Social Housing (Ontario) Legal Guide
(23 November 2021)
Ch.12 - Enforcement
- Eligibility Review Officers (EROs)
- Family Support Workers (FSWs)
These RGI enforcement provisions [HSA 55,57-58] apply not only to HSA Part V 'designated housing projects' [which make up the bulk of this Social Housing (Ontario) Legal Guide], but generally to municipally-run (ie. by 'service managers') RGI-assisted social housing of which Part V housing is only one form [HSA 39(2)].
"No member of a household shall knowingly obtain or receive RGI assistance for which the household is not eligible" [HSA 55(1)].
"A person shall not knowingly aid or abet a member of a household to obtain or receive RGI assistance for which the household is not eligible" [HSA 55(2)].
A person who contravenes the above provisions is guilty of an offence and, on conviction, is liable to a fine of not more than $5,000 or to imprisonment for a term of not more than six months or to both [HSA 55(3)].
2. Eligibility Review Officers (EROs)
The position of EROs (Eligibility Review Officers) is replicated from welfare (OWA) (and ODSP) law [EROs (ODSP)] [HSA 57(1)]. In smaller municipalities it is likely that the same staff-person's hold dual ERO appointments for both welfare and for social housing (RGI) positions.
Anyone involved with any hint of an ERO investigation may want to review my entire welfare (OWA) chapter on "Fraud and Prosecutions" [in the OWA Guide (linked above) it's Ch.12].
An ERO may investigate the past or present eligibility of a household to receive RGI assistance and may investigate any member of a household under investigation [HSA 57(2)]. No person shall obstruct or knowingly give false information to an ERO engaged in such an investigation [HSA 57(7)], and a person who contravenes this provision "is guilty of an offence and, on conviction, is liable to a fine of not more than $5,000 or to imprisonment for a term of not more than six months or to both" [HSA 57(8)].
An ERO may apply for and act under a search warrant [HSA 57(4,5)].
EROs have powers to do the following when engaged in an investigation [Genl Reg 66; HSA 57(3)]:
An ERO is deemed to be engaged in law enforcement for the purposes of the Freedom of Information and Protection of Privacy Act and the Municipal Freedom of Information and Protection of Privacy Act [HSA 57(6)]. This, generally, exempts EROs from the operation of these information statutes.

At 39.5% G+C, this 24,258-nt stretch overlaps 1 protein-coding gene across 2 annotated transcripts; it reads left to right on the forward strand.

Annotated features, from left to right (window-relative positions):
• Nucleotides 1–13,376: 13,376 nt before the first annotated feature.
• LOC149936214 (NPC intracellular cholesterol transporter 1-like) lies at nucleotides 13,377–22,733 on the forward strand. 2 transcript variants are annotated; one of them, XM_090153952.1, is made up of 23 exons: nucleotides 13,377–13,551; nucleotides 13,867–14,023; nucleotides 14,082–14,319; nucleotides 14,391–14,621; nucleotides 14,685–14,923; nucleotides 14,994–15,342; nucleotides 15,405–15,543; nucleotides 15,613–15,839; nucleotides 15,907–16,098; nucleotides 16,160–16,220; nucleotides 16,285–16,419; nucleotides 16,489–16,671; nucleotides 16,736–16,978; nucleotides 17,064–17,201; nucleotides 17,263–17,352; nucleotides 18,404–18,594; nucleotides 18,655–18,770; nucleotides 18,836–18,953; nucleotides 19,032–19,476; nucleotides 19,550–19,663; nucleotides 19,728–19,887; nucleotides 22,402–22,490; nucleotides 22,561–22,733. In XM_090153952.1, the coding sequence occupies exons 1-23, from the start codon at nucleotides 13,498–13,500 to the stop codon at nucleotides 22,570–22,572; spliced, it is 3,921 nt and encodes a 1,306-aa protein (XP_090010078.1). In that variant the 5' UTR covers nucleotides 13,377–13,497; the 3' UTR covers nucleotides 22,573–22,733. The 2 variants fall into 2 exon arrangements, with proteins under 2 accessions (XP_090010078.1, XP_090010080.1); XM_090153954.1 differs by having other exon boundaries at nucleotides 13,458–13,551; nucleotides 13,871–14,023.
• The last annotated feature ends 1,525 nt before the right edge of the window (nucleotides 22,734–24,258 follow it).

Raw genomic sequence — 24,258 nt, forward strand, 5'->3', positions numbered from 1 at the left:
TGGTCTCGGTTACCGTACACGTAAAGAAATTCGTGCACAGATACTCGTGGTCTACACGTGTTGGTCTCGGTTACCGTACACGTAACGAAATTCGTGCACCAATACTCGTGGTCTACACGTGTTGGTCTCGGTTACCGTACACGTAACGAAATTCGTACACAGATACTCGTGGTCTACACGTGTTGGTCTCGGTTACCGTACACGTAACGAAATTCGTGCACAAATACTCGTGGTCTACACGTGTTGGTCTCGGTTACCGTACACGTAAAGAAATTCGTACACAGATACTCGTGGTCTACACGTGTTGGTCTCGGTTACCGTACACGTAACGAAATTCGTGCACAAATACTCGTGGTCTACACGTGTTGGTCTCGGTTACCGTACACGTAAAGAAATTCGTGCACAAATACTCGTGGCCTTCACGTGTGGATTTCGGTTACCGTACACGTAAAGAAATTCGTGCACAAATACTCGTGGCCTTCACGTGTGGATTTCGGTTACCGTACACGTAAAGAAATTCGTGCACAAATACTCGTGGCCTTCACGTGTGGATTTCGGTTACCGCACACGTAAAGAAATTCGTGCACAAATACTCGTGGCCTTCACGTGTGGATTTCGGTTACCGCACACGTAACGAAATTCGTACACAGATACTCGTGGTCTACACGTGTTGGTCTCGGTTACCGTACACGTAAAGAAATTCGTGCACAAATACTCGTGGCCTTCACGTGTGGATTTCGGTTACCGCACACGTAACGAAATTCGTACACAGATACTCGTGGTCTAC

- the ERO may undertake inquiries into matters that may be relevant to the investigation;
- the ERO may enter a place if,
. the place is open to the public,
. the officer enters with consent, or
. the officer enters under the authority of a search warrant.
3. Family Support Workers (FSWs)
FSWs (family support workers) also exist in welfare and ODSP law but I have found them to be less obvious and less well - dangerous, than EROs. They are focussed primarily on assisting household members on obtaining available family law support (child and spousal), but can be involved with realizing any financial support (such as personal injury claims) [HSA 58(1,2)].
An FSW "may collect and disclose personal information to assist in legal proceedings for financial support and in the enforcement of agreements, orders and judgments relating to financial support" [HSA 58(3)].
FSWs have the following powers "in assisting a member of a household in taking action to pursue financial support" [Genl Reg 67(1)]:
For these purposes, FSWs may "undertake investigations and inquiries", and "collect, use and disclose personal information" [Genl Reg 67(1)].
- Help or Undertake Legal Financial Proceedings
They may "assist a member of a household with legal proceedings relating to financial support or undertake such legal proceedings on behalf of the member".
However, nothing in this section authorizes a family support worker to do anything that the worker would be prohibited from doing under the Law Society Act [Genl Reg 67(2)]. That means that they can't start proceedings or act for the household member as their lawyer or paralegal.
- Settlements and Enforcement
They may assist a member of a household in completing an agreement providing for financial support of a member of the household, including a domestic contract [under FLA 51], and in filing any such agreement in the office of the Director of the Family Responsibility Office for enforcement.